Cost of living increases are crunching Australians’ budgets. Last calendar year, Australians spent $642 billion on general living expenses, according to ASIC’s MoneySmart.
But you can reduce your household expenses – and save thousands – far more painlessly than you might imagine.
If you’re a mortgage holder, it’s worth shopping around for a good deal. Interest rates are low and lenders are hungry for business – several are discounting rates, waiving fees and offering incentives to win new business.
But what matters most when it comes to comparing home loans is not the size of the discount, but rather the rate of interest and fees charged. A 1 percent discount might hook you in, but by shopping around you could potentially find rates that are well below the discounted rate on offer.
If you can find a more suitable home loan option, talk to your lender as they may be more willing to negotiate than you think.
Food and drinks cost us between $10,700 and $14,500 a year, not including alcohol, research shows.
We all have to eat, but grocery shopping and dining out are big expenses that can be easily reduced. There are plenty of ways to cut back on food bills, such as planning meals in advance and only buying what you need so to avoid waste, using a shopping list and shopping smarter.
If you can’t tear yourself away from restaurants, do breakfasts, or look for cafes that do BYO.
Along with housing costs and food, transport is one of the biggest costs in most household budgets.
Cars are one of the biggest wealth suckers on the planet and their values can fall fast. Aside from the initial purchase price, things like petrol, registration, car insurance, parking and servicing all add up. For many of us, there’s the added cost of servicing a personal loan.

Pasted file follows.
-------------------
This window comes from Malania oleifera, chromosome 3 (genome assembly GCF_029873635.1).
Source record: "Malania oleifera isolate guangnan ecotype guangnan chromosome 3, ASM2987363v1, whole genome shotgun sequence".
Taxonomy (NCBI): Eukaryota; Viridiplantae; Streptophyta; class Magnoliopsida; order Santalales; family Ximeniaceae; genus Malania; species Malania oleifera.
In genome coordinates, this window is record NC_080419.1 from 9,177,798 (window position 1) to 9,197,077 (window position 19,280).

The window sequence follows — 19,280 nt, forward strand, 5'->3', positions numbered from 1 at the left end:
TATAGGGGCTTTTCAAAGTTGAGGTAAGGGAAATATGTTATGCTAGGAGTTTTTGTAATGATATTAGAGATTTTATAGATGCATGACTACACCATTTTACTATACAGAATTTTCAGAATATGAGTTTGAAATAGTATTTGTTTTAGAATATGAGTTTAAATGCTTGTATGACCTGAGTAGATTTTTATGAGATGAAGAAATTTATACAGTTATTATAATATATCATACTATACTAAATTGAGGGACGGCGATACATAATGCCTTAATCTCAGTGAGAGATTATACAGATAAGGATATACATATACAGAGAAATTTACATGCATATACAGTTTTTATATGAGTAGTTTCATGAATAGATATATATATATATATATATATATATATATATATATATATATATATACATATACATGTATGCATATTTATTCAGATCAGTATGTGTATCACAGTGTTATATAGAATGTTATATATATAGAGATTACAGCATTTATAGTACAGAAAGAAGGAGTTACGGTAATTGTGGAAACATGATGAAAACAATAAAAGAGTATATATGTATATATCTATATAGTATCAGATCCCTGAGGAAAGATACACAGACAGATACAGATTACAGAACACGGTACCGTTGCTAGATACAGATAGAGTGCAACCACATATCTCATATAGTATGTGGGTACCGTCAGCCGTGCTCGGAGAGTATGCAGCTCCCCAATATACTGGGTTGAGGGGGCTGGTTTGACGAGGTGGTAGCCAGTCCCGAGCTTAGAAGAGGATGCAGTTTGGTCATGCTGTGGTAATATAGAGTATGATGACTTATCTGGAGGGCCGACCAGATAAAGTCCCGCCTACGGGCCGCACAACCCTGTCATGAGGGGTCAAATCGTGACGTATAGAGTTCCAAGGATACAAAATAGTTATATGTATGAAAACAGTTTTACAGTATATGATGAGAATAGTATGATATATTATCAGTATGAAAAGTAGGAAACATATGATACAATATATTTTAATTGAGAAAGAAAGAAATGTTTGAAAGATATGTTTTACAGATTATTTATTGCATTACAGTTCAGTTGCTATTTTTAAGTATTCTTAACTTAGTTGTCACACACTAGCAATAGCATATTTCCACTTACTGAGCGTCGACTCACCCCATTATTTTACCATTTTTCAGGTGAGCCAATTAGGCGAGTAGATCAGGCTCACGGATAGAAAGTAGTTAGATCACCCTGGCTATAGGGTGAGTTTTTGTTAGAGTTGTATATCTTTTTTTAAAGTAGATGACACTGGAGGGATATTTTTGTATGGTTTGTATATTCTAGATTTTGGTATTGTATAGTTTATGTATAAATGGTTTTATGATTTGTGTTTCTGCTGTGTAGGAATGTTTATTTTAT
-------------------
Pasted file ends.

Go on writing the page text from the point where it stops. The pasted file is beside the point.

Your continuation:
Experts recommend opting for second-hand vehicles to avoid the depreciation tax. But you may also find significant savings by shopping around for the best deals on petrol, comprehensive car insurance and your car loan.
Household expenses can quickly add up, especially with the price of electricity. So pay attention to your bills and cut down where you can.
Technology is a big one – most people have separate mobile phone and internet packages and many consistently go over their limits and end up paying hefty fees and over-limit charges. Technology is much cheaper now than it was a few years ago, so shop around for plans that suit your circumstances.
Put your savings to good use
You can potentially save thousands of dollars of each year by taking a good look at your budget. The key is putting those savings to good use.
A scheduled deposit into a high-interest savings account can be a good way to build a savings pool or, if you have a home loan, an offset account may be a more sensible plan. Compare savings rates online at RateCity or for advice talk to a financial planner or your accountant.